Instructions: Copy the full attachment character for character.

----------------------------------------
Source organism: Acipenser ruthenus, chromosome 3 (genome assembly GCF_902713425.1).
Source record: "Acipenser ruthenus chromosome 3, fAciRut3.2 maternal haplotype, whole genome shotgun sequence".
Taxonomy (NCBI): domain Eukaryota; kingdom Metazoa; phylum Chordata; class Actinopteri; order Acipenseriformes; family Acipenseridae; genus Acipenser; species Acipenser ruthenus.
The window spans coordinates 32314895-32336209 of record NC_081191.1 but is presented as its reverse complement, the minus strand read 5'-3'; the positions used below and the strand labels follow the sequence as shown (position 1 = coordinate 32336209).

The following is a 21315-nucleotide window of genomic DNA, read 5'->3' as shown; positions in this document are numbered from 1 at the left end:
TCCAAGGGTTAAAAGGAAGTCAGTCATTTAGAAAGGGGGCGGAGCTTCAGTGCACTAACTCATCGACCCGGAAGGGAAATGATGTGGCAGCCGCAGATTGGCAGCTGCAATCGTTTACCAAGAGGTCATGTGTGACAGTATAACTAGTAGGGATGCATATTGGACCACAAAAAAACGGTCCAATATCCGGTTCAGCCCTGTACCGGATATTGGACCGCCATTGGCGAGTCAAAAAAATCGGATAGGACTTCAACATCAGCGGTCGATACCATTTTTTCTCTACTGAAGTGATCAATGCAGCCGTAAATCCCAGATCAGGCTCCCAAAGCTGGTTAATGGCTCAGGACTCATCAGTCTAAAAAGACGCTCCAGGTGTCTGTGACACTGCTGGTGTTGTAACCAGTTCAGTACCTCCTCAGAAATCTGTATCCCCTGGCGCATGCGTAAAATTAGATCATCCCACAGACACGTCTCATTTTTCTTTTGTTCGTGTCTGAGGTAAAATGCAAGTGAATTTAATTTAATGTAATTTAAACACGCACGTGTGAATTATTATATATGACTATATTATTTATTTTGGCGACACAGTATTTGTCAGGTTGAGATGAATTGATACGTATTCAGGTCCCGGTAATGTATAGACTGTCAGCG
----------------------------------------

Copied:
Source organism: Acipenser ruthenus, chromosome 3 (genome assembly GCF_902713425.1).
Source record: "Acipenser ruthenus chromosome 3, fAciRut3.2 maternal haplotype, whole genome shotgun sequence".
Taxonomy (NCBI): domain Eukaryota; kingdom Metazoa; phylum Chordata; class Actinopteri; order Acipenseriformes; family Acipenseridae; genus Acipenser; species Acipenser ruthenus.
The window spans coordinates 32314895-32336209 of record NC_081191.1 but is presented as its reverse complement, the minus strand read 5'-3'; the positions used below and the strand labels follow the sequence as shown (position 1 = coordinate 32336209).

The following is a 21315-nucleotide window of genomic DNA, read 5'->3' as shown; positions in this document are numbered from 1 at the left end:
TCCAAGGGTTAAAAGGAAGTCAGTCATTTAGAAAGGGGGCGGAGCTTCAGTGCACTAACTCATCGACCCGGAAGGGAAATGATGTGGCAGCCGCAGATTGGCAGCTGCAATCGTTTACCAAGAGGTCATGTGTGACAGTATAACTAGTAGGGATGCATATTGGACCACAAAAAAACGGTCCAATATCCGGTTCAGCCCTGTACCGGATATTGGACCGCCATTGGCGAGTCAAAAAAATCGGATAGGACTTCAACATCAGCGGTCGATACCATTTTTTCTCTACTGAAGTGATCAATGCAGCCGTAAATCCCAGATCAGGCTCCCAAAGCTGGTTAATGGCTCAGGACTCATCAGTCTAAAAAGACGCTCCAGGTGTCTGTGACACTGCTGGTGTTGTAACCAGTTCAGTACCTCCTCAGAAATCTGTATCCCCTGGCGCATGCGTAAAATTAGATCATCCCACAGACACGTCTCATTTTTCTTTTGTTCGTGTCTGAGGTAAAATGCAAGTGAATTTAATTTAATGTAATTTAAACACGCACGTGTGAATTATTATATATGACTATATTATTTATTTTGGCGACACAGTATTTGTCAGGTTGAGATGAATTGATACGTATTCAGGTCCCGGTAATGTATAGACTGTCAGCG